## Random Correlation Matrices

One of my colleagues has implemented a new method for evaluating the cumulative distribution function of a multivariate normal distribution and wanted to compare the speed of his method with that of randomized quasi-Monte Carlo methods. A few days ago, while we were going to lunch, he asked me how to generate random correlation matrices, because the speed of his method strongly depends on the correlation matrix and he wanted to have some sort of average.

But what is a random correlation matrix?

Let's first give a characterization of correlation matrices.

It is well known that for a matrix there exist (multivariate normal distributed) random variables with

if and only if

1. for all ,
2. for all ,
3. is symmetric (therefore all eigenvalues of are real)
4. and all eigenvalues of are greater or equal to zero.

But what is the right notion of randomness for these matrices? For example let's look at the orthogonal matrices. In many numerical applications we need uniformly distributed random orthogonal matrices in terms of the Haar measure.

Unfortunately in our case there is no clear, natural notion of randomness.

Method 1 - Try and Error: We generate a matrix fulfilling no. 1, 2 and 3 of the characterization (these matrices are called pseudo correlation matrices) by generating independent pseudo-random numbers uniformly distributed between -1 and 1 for the entries , .

If this random symmetric matrix is positive semidefinite (i.e. all eigenvalues of are greater or equal to zero), we have the desired result. Otherwise we try again. Here is the corresponding R code:

random.pseudo.correlation.matrix <-
function(n) {
a <- diag(n)
for(i in 1:(n-1)) {
for(j in (i+1):n) {
a[i,j] <- a[j,i] <- runif(1,-1,1)
}
}
return(a)
}

random.correlation.matrix.try.and.error <-
function(n) {
repeat {
a <- random.pseudo.correlation.matrix(n)
if (min(eigen(a)$values)>=0) return(a) } }  This approach is only reasonable for very small dimensions (try it with ). Method 2 - Lift the Diagonal: We denote by the identity matrix. If has the eigenvalues then has the eigenvalues since is a solution of if and only if is a solution of . So we start again with a pseudo correlation matrix , but instead of retrying if has negative eigen values, we lift the diagonal by and obtain , which is always positive semidefinite. After dividing by we have a correlation matrix which is some kind of random''. Unfortunately the diagonal is accentuated and the smallest eigen value is always zero. The second problem we could avoid by adding where is some random number, but the first remains. make.positive.semi.definite <- function(a, offset=0) { (a + (diag(dim(a)[1]) * (abs(min(eigen(a)$values))+offset))) /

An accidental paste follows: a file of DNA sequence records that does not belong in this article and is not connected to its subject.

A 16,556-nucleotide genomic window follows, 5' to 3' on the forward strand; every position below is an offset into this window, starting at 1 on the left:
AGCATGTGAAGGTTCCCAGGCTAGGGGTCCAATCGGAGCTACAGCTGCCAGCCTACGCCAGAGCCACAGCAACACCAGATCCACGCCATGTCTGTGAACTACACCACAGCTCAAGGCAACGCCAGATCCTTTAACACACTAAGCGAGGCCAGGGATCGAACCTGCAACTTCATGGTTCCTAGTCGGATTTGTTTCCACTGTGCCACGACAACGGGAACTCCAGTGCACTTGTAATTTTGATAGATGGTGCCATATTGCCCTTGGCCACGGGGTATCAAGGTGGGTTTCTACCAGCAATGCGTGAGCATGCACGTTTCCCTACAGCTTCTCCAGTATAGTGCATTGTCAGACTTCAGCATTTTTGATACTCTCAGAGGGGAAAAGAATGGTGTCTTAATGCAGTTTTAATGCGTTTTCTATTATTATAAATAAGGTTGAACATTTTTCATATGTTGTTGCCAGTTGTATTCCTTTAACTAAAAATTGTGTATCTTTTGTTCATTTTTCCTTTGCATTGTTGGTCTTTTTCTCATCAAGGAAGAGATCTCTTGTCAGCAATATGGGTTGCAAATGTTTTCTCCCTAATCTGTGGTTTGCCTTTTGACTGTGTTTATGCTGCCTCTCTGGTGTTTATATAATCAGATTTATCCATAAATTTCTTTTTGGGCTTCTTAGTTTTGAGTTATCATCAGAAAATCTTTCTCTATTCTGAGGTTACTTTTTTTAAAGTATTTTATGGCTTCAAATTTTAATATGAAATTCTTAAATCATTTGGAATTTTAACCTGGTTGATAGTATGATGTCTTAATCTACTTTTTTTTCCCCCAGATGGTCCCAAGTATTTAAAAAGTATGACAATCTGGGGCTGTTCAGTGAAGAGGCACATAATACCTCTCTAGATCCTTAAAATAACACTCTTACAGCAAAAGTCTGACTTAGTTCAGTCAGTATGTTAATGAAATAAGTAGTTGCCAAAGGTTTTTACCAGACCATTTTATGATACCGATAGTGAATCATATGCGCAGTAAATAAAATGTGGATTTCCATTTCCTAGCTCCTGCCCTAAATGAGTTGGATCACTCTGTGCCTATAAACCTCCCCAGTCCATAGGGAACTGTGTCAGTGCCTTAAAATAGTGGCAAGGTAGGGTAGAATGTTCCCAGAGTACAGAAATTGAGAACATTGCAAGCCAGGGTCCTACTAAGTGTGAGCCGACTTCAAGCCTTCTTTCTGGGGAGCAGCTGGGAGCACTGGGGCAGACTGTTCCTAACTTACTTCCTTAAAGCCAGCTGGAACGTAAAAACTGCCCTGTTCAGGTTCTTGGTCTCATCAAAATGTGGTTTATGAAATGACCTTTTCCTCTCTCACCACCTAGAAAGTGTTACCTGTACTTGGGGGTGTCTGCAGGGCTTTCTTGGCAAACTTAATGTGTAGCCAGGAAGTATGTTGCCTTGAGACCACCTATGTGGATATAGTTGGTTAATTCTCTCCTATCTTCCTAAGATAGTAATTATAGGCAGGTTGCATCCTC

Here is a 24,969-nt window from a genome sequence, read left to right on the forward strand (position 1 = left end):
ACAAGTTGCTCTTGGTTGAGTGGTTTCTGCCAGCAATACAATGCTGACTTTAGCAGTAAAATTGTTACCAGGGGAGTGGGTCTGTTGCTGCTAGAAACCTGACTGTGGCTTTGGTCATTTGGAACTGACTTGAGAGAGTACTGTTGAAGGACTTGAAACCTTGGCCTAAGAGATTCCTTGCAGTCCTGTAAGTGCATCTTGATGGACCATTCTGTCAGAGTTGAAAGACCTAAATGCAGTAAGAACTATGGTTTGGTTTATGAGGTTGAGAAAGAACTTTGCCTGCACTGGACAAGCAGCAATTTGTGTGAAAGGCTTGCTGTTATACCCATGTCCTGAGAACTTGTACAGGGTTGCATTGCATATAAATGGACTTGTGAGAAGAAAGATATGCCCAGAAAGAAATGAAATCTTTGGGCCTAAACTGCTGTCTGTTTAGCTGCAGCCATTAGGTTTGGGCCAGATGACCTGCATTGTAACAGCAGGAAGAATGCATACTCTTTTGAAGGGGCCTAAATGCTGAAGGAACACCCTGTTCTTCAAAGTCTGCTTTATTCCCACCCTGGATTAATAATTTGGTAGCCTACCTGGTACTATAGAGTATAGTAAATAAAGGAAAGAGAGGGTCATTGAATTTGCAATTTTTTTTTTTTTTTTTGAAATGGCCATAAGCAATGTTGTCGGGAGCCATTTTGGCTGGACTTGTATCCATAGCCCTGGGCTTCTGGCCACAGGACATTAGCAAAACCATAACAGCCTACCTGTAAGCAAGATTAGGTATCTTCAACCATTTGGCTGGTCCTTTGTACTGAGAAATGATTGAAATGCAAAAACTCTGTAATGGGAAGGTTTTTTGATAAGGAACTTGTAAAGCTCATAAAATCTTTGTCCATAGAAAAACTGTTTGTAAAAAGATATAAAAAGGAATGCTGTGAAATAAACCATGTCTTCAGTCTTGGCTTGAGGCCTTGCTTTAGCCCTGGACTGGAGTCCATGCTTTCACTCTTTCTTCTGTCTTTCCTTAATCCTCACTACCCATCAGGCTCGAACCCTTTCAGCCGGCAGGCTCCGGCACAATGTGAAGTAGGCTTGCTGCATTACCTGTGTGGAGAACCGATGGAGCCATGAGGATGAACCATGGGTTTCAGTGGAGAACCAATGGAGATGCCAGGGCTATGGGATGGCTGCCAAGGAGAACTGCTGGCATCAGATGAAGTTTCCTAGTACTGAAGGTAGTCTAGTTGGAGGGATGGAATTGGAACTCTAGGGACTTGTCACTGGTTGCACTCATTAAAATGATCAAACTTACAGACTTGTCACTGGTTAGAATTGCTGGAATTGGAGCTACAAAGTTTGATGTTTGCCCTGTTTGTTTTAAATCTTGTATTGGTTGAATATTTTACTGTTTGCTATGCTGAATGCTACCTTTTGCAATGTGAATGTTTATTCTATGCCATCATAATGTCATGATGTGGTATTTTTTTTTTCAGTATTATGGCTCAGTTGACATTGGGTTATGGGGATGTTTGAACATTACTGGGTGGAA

(1+(abs(min(eigen(a)\$values))+offset))
}


random.correlation.matrix.lift.diagonal <-
function(n, offset=0) {
a <- random.pseudo.correlation.matrix(n)
make.positive.semi.definite(offset)
}


Method 3 - Gramian matrix - my favorite: Holmes [Holmes1991] discusses two principal methods for generating random correlation matrices. One of them is to generate independent pseudo-random vectors distributed uniformly on the unit sphere in and to use the Gram matrix , where has as -th column and is the transpose of .

To create the in R, we load the package mvtnorm, generate and set :

random.correlation.matrix.sphere <-
function(n) {
require("mvtnorm")
t <- rmvnorm(n,rep(0,n),diag(n))
for (i in 1:n) {
t[i,] <- t[i,]/sqrt(t(t[i,])%*%t[i,])
}
t%*%t(t)
}


Conclusion: There are futher methods (like e.g. to generate a random spectrum and then construct the correlation matrix), which are not as easy to implement as the ones described above. But just as the three given methods, they all are unsatisfactory in some way because we don't really know how random correlation matrices should be distributed.

For my colleague an average of calculation time does only make sense when he knows which kind of correlation matrices occurs in the applications. He decided to describe and compare the different cases individually.

But does it perhaps make sense to use random correlation matrices as test cases or are the special cases more important? For example, random correlation matrices generated with method 1 and 3 are only singular with probability zero.

Any critique, comments, suggestions or questions are welcome!

And for the next time: Given a correlation matrix C. How do we generate tuples of pseudo-random numbers following a given multivariate distribution with correlation matrix C?

Bibliography

Holmes1991
Holmes, R. B. 1991.
On random correlation matrices.
Siam J. Matrix Anal. Appl., Vol. 12 No. 2: 239-272.

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